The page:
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One looming issue that President Obama did not address in last week’s press conference about the latest technical and bureaucratic snafus with the Affordable Care Act has to do with the act’s heavy reliance on America’s younger generation. Without young, mostly healthy people pouring money into the new insurance pool, the Affordable Care Act would not be, well, affordable.

“This only works,” as former President Bill Clinton said recently, “if young people show up.” President Barack Obama, seated beside the former POTUS at a recent Clinton Global Initiative event, concurred: “The way pools work, any pool, is essentially those of us who are healthy subsidize somebody who’s sick, at any given time. We do that because we anticipate at some point we’ll get sick and we hope that the healthy person is in our pool so those costs and those risks get spread. That’s what insurance is all about.”

Well, yes and no. Health insurance has mutated into something very different from those other forms of insurance we buy, notably, auto, home or life. Health insurance is unique in that we count on it to cover most of our medical expenses, including routine checkups, visits for a sore throat or a sprained ankle. That is completely contrary to the tenets of other insurance, which provides coverage only for the kinds of emergencies, accidents, disasters and catastrophes that are unforeseen. No one expects their home insurer to pay to fix a backed-up sink or a leaky roof, or to replace a furnace or garage door. Similarly, we pay for car repairs and maintenance. Only in cases of unplanned occurrences does insurance enter into the picture. That is what insurance is supposed to be.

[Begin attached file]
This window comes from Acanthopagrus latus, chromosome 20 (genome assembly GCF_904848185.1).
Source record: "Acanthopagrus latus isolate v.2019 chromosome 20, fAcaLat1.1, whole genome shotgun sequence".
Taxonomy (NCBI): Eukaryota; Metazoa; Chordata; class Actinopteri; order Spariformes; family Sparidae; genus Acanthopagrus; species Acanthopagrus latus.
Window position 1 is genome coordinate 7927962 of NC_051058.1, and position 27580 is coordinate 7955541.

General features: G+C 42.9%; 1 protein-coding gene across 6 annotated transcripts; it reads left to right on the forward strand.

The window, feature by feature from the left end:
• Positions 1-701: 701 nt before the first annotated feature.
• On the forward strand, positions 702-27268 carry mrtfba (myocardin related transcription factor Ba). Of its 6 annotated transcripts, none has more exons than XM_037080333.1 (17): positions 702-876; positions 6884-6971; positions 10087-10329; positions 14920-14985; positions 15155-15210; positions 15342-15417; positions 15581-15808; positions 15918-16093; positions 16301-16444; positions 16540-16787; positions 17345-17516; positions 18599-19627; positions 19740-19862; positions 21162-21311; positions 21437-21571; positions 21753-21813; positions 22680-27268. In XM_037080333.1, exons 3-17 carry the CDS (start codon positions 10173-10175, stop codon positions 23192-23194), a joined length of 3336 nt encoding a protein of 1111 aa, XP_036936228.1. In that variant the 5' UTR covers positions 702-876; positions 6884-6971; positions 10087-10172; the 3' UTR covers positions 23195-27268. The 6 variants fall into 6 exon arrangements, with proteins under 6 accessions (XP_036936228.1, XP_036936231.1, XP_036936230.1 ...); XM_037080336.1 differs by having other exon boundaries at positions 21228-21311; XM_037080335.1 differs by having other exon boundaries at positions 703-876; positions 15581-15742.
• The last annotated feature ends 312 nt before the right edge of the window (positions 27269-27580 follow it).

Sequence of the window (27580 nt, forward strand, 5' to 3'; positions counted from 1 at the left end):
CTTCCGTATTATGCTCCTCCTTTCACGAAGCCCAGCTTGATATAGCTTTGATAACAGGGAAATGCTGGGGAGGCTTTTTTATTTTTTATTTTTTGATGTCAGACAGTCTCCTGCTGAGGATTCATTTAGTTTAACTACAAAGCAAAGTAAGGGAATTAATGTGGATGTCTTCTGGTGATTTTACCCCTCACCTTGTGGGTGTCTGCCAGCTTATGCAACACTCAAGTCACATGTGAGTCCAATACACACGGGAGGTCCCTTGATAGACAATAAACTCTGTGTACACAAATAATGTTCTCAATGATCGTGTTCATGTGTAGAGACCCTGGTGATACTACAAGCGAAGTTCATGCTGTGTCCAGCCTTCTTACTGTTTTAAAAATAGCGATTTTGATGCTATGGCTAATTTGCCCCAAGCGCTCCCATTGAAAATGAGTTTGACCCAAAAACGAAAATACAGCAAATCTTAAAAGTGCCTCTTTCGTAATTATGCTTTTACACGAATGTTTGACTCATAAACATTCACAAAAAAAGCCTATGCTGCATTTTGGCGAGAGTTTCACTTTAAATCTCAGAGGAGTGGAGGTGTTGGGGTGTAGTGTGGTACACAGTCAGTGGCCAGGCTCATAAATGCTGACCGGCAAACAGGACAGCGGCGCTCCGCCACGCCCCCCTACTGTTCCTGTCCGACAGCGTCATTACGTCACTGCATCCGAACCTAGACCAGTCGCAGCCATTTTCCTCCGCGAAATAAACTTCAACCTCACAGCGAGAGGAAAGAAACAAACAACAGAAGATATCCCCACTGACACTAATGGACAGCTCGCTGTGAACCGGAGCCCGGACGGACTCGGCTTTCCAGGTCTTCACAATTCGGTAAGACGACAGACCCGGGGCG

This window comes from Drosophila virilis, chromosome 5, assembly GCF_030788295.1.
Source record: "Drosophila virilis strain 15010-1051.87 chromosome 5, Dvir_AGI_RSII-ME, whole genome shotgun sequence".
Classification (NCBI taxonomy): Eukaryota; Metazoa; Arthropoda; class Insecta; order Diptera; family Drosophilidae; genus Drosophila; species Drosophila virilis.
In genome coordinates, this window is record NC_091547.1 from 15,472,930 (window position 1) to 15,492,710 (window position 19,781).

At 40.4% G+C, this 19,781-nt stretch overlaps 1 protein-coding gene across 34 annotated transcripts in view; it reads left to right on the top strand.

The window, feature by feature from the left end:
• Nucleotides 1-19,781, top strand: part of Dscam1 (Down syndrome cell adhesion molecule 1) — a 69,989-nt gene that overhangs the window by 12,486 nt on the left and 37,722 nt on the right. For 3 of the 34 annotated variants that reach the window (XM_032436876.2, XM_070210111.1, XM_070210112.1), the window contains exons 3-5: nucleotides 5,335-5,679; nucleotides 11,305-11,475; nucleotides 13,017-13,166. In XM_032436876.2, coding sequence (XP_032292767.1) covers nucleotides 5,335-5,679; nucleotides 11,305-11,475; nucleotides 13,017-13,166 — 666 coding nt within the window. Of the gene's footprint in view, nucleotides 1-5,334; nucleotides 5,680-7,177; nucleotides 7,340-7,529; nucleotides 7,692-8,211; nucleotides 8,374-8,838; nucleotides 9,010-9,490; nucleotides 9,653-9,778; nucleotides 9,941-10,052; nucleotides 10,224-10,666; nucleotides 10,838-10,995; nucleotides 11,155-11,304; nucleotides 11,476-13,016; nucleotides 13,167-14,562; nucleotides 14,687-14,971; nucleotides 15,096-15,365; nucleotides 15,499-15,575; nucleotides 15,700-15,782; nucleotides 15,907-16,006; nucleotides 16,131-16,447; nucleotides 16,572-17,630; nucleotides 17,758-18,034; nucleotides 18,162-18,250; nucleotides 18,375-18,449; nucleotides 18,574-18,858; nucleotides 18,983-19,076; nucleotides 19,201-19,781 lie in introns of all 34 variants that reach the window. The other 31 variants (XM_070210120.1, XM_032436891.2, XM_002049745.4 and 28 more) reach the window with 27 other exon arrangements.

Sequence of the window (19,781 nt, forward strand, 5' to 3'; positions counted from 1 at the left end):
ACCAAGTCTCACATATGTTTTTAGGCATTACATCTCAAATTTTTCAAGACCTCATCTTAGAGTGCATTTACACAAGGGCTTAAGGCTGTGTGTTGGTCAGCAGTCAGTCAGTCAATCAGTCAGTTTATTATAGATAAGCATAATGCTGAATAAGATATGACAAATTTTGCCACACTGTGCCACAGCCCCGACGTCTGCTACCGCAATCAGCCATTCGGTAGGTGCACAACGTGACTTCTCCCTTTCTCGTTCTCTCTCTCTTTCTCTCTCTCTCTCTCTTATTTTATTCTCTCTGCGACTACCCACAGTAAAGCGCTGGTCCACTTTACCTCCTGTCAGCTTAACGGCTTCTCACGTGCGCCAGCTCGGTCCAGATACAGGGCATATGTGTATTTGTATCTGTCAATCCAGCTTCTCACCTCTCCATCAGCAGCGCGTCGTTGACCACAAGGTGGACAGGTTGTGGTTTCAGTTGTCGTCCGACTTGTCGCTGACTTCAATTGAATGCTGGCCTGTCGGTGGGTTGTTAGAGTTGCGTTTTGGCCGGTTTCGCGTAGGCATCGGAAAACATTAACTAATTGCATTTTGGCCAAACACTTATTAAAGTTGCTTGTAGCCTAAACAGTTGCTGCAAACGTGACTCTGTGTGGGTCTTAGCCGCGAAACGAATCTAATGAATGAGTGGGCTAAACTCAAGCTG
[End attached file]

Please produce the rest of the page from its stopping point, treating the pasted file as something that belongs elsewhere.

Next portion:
But this alternative paradigm for health insurance is not just a matter of semantics; it’s at the root of the ever-growing problem of skyrocketing health-care costs. Our current health-care system can be best described as a seller’s market where health-care providers determine the price of their services, not the buyers. With the health insurers or Medicare doing all of the shopping, the market is deprived of the critical role consumers typically play in determining fair prices and good value. It keeps us detached from the actual costs of our treatments and procedures. This chronic consumer disengagement will continue to drive up costs under Obamacare because it is fixated only on the health insurance coverage and competition among them, not on medical costs. All the while, the fact remains that health insurance accounts for only 6 percent of our total health-care costs, but hospitals (31 percent) and doctors (20 percent) account for over half of all health-care costs.

It’s constructive to note how prices have fallen over the years for health-oriented products and services that consumers themselves have had to shop for because they are not traditionally covered by insurance — Lasik surgery, contact lenses and often dental procedures fall under this category.

As in any Capitalistic society, what we need is a buyer’s market where consumers are empowered to shop for prices. Part of the problem with mandating healthy Americans, young and old, to sign up for Obamacare, is that it requires them to buy higher-premium plans. Yes it covers more, sure, as per the new federal rules, but why should healthy young Americans pay for something they do not need?

We already know from our experience with Medicare and Social Security that demographically, the Obamacare model is not sustainable. In the 1950s, the Social Security system had about sixteen covered workers paying into it for every beneficiary. Now it’s a ratio of three to one, resulting in a solvency crisis for both, unless they get fixed through increased taxes or reduced benefits. Obamacare faces a similarly bleak financial future, as there would be less younger and healthy Americans available due to demographics.

Read this article at the Huffington Post